Indian Family Business Mantras is a 21 st century handbook on all aspects of family business. The authors – Peter Leach and Tatwamasi Dixit – have contributed extensively to the discourse on family business and have amalgamated and incorporated Western and Eastern management concepts in the book. Both authors are highly experienced in the field of family business and their decision to pool their talents and skills has proved effective and powerful.

At the outset, the book talks about the genesis of the Great Indian Family Business laced with ancient Indian cultural traditions and practices. The evolution of professions leading to the modern business era is showcased. Wherever they are based, family businesses face common challenges –

  • Coping with the overlaps between  family and business systems.
  • Organising responsible family ownership.
  • Working productively with non-family managers.
  • Developing next-generation leaders.
  • Creating policies to manage the roles, remuneration and rivalries of family members.
  • Implementing successful generational transitions.
  • Establishing best practices in family and business governance.

These complex dilemmas affect most family businesses sooner or later and the aim of this book is to help family business people prepare themselves to approach the issues in the right way and arrive at appropriate decisions. In far too many cases, by the time the problems associated with the issues are identified it is too late to take action as the business is well down the road to distress and upheaval, and sometimes even failure. The chances of success for a family business are greatly increased by ensuring that the major, life-threatening questions are tackled at an early stage and plans developed for the future. The company’s commercial activities and opportunities must be continually examined and evaluated, likewise the firm’s relationship with the family needs to be constantly assessed, managed and reviewed.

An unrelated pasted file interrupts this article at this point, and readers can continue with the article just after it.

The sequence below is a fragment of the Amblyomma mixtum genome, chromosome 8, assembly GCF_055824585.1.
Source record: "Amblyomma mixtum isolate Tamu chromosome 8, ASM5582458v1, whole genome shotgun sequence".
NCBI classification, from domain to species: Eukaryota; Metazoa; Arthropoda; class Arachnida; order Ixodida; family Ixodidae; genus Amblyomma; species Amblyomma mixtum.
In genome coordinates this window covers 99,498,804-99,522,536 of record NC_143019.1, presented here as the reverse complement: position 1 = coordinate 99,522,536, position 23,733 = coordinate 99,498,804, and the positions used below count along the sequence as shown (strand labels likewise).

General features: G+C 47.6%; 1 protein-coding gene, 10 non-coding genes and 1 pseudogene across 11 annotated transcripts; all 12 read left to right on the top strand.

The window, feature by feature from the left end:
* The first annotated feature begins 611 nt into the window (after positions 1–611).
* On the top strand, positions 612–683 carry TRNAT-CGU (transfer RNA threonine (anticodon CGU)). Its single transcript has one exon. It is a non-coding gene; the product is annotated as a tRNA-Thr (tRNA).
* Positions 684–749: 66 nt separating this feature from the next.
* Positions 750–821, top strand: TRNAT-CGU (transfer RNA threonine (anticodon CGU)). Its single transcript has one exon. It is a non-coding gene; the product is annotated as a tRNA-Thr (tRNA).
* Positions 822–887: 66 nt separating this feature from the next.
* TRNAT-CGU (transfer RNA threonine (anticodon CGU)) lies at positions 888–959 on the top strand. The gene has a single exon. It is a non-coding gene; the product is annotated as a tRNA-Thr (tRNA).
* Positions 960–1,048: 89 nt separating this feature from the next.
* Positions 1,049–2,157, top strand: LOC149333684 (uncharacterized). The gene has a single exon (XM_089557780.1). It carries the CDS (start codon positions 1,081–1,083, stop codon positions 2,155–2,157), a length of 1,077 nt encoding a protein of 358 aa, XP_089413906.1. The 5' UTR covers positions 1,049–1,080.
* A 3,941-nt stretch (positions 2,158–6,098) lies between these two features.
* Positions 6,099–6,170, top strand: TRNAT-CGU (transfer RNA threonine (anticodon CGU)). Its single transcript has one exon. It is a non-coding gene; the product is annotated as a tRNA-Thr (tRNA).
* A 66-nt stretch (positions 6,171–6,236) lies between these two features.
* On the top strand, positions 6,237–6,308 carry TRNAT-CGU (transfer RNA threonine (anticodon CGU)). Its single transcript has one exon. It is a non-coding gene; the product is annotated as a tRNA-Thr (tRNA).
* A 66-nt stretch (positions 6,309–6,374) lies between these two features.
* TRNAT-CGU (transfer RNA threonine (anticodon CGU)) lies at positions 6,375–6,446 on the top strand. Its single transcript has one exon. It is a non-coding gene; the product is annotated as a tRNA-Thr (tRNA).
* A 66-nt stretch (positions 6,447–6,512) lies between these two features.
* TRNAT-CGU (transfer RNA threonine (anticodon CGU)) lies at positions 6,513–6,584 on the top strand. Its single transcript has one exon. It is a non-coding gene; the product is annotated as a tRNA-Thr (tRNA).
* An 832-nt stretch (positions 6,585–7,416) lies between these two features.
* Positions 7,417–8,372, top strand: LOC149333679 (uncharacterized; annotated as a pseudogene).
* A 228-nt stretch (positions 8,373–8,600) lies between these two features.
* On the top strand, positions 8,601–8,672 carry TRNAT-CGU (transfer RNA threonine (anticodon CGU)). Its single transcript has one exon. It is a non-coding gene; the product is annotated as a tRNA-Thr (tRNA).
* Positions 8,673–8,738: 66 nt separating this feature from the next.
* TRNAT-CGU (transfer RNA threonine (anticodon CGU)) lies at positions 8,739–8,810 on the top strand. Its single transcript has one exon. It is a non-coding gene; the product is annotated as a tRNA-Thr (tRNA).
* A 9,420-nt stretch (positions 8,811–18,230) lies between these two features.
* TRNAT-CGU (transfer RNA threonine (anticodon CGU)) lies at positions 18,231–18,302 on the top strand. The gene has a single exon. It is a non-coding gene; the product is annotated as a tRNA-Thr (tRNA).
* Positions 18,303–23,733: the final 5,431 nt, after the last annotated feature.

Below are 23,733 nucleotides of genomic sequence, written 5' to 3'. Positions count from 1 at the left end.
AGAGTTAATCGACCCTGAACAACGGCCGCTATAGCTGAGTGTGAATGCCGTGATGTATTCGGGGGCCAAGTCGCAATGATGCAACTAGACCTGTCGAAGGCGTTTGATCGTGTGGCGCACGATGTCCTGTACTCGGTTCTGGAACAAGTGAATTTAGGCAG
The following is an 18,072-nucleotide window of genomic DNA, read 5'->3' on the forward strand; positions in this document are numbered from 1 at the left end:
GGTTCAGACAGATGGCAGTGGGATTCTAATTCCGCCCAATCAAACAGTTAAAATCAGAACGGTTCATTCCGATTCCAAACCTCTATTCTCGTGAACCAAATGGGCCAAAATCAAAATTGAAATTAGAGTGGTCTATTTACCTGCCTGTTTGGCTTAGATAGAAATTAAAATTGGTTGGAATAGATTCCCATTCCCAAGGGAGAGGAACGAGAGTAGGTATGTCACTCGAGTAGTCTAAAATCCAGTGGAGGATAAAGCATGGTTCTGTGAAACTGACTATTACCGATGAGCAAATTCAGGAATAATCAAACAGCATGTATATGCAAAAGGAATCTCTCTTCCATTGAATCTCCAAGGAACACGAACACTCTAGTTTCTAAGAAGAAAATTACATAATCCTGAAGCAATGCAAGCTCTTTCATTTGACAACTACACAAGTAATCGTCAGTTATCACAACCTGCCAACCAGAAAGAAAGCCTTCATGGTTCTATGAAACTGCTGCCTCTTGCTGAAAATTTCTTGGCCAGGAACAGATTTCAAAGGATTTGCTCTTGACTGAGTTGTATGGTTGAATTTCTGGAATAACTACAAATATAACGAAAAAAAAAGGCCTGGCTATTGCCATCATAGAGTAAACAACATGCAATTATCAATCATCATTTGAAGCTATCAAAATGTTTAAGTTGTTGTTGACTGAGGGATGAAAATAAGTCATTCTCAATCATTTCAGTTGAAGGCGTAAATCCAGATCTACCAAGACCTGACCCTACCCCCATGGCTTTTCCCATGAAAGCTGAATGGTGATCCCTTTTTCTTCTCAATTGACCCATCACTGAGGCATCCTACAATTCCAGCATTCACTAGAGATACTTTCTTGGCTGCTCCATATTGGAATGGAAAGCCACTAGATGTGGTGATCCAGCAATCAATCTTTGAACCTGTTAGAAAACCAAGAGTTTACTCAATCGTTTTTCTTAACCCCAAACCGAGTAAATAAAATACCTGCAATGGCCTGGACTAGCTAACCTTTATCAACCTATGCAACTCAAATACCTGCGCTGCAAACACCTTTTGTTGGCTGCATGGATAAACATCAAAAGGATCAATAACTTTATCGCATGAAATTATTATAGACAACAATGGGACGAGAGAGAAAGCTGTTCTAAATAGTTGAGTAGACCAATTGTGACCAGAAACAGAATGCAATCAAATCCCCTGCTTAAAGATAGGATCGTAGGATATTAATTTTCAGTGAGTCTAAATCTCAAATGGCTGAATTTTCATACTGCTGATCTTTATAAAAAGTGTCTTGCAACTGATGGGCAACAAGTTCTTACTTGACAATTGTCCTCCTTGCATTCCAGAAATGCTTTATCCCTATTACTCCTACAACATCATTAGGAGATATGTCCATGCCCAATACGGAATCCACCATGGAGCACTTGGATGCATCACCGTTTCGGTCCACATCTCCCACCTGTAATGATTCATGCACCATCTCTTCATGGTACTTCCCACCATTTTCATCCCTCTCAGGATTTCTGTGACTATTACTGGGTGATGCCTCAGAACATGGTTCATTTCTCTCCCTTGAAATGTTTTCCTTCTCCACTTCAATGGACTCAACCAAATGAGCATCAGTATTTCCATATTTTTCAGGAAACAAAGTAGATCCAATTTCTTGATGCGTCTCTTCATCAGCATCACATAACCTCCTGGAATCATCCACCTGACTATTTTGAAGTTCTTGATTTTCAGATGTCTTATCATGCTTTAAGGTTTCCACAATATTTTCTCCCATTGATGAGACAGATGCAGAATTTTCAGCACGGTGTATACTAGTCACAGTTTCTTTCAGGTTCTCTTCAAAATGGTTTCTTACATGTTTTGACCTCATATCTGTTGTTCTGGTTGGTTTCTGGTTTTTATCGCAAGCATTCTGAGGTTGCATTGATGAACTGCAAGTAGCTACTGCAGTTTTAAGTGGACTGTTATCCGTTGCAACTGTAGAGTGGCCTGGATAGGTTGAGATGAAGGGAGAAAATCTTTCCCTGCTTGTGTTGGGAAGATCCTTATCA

This is not a ‘how-to’ book for family businesses. Indeed, there can be no such thing because each family business is different, and there are really no standard rules that can be applied across firms without adaptation. Instead, what the authors have proposed are some broad frameworks, mindsets, processes and best practice principles that are (sensitive to Indian traditions and realities) designed to shape problem-solving perspectives for family businesses.

The entire book takes a pragmatic approach and is interspersed with analogies and concepts from the Indian literature on values and culture. Interesting real life examples and case studies of family businesses from various topographies are included for a heady expedition and a lively read. Lastly, an important point concerns the structure of the book, which in many ways reflects the development and life cycles of family businesses themselves — that is, a progression from straightforward owner-manager beginnings through to third generation and beyond multi-generational family companies; from clear-cut simplicity through to significant complexity.

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